“Mommy, where’s the bubbler?”
My daughter and I were at the mall a few years ago and she asked me about a bubbler. I assume I gave her that deer in headlights look because it was followed up with, “Mommy, I am thirsty and I need the bubbler!” Now I had a little more of a clue, but I thought maybe she was discussing a kind of fizzy drink. After another minute or two of utter frustration she said, with great exasperation, “It’s that thing where I can get a drink of water. I just want a drink of water!!” Aha! A water fountain! She just wanted a water fountain. Crisis averted.
As I recounted this story to others, I realized that there are challenges to being a Little Rhody transplant who is raising two born and bred Rhode Islanders. My husband is a native Pittsburgher and I come from Long Island. Each of these areas has its own quirks. New Yorkers are known to get into fights about which pizza place has the best slice, and in Pittsburgh, they put french fries on sandwiches and salads. When a Long Islander goes to the movies, she waits “on line” and when a person from the ‘Burgh has a dirty car it “needs washed.” Having lived in several cities, I have always enjoyed learning the things that make each one different.
We moved here 16 years ago, so my kids have never known anything different than living in Providence. They have picked up their share of local idiosyncrasies. These are the ones that are the most pronounced.
In a 2002 NY Times article, the writer, Paul Lukas, stated, “…how has Rhode Island managed to keep so many of its food traditions intact? And why haven’t they migrated beyond the state line?” My kids have fully embraced many of the foods that are connected to Rhode Island. Pizza strips, Del’s lemonade, clam cakes, doughboys – all are household favorites. From the time they could talk, my kids knew that a sign with pink and orange = donuts. By kindergarten age, each of them had tried coffee milk at school. I can appreciate all these foods and agree that summer is not complete with several trips to the clam shacks, but there is a different level of reverence with my kids.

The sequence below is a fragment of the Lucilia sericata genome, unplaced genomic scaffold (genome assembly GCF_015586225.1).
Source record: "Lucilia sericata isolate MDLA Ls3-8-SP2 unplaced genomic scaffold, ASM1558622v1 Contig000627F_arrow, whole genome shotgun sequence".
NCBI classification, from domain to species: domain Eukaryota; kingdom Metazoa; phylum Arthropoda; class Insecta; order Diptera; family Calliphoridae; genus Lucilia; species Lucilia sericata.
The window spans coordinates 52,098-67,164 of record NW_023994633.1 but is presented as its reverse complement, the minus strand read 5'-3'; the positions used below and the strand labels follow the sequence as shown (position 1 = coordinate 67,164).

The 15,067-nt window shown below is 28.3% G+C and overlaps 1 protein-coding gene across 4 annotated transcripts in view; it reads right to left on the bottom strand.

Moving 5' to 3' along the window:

I grew up about 40 minutes from NY City and would frequently take the train in for a show or to go to a museum. My kids start asking, “Are we there yet??” in Cranston…when we are driving to Warwick. Snacks and water in the car are required if we are driving more than half an hour, and I often hear grumblings when I suggest that we go somewhere that will force us to be in the car for longer than that. They are always amazed when I tell them how, as a kid, we used to drive from Long Island to Buffalo to visit relatives – an 8-hour drive and we were still in the same state. My kids enjoy having their lives within a small radius of our house.
This one has been tough for me. When I got married, the officiant commented that it was a mixed marriage – the bringing together of a Mets fan and a Pirates fan. Moving to New England, I should have known it would only be a matter of time before my children would leave my sports teams behind. My daughter was co-opted into being a NY Giants fan for a while, but once she reached school age it was all things Patriots and Red Sox all the time. She speaks at length about Tom Brady, Julian Edelman, and Big Papi and feels that she is somewhat responsible for the Red Sox recent success (she was born 2 days before the Sox won the series in 2004 and therefore she was a “good luck” baby.) It breaks my heart a little bit every time she trash talks my teams, but I do appreciate her loyalty.
Embrace of the Unique
My kids have always relished the quirky and odd things that one only finds in Rhode Island. They love seeing the Big Blue Bug as we drive down 95. They have climbed all over the giant Mr. Potato Head at the Roger Williams Park playground. They love Waterfire, Rocky Point Clam Shack, and visiting the giant Buddha at the RISD Museum. They appreciate that within 20 minutes of our house are all the advantages of a city, as well as large farms where they can go apple and berry picking. Bubbler incident aside, it is nice to see my kids embracing their native state. After all, we would not live in Rhode Island if it was not wicked awesome.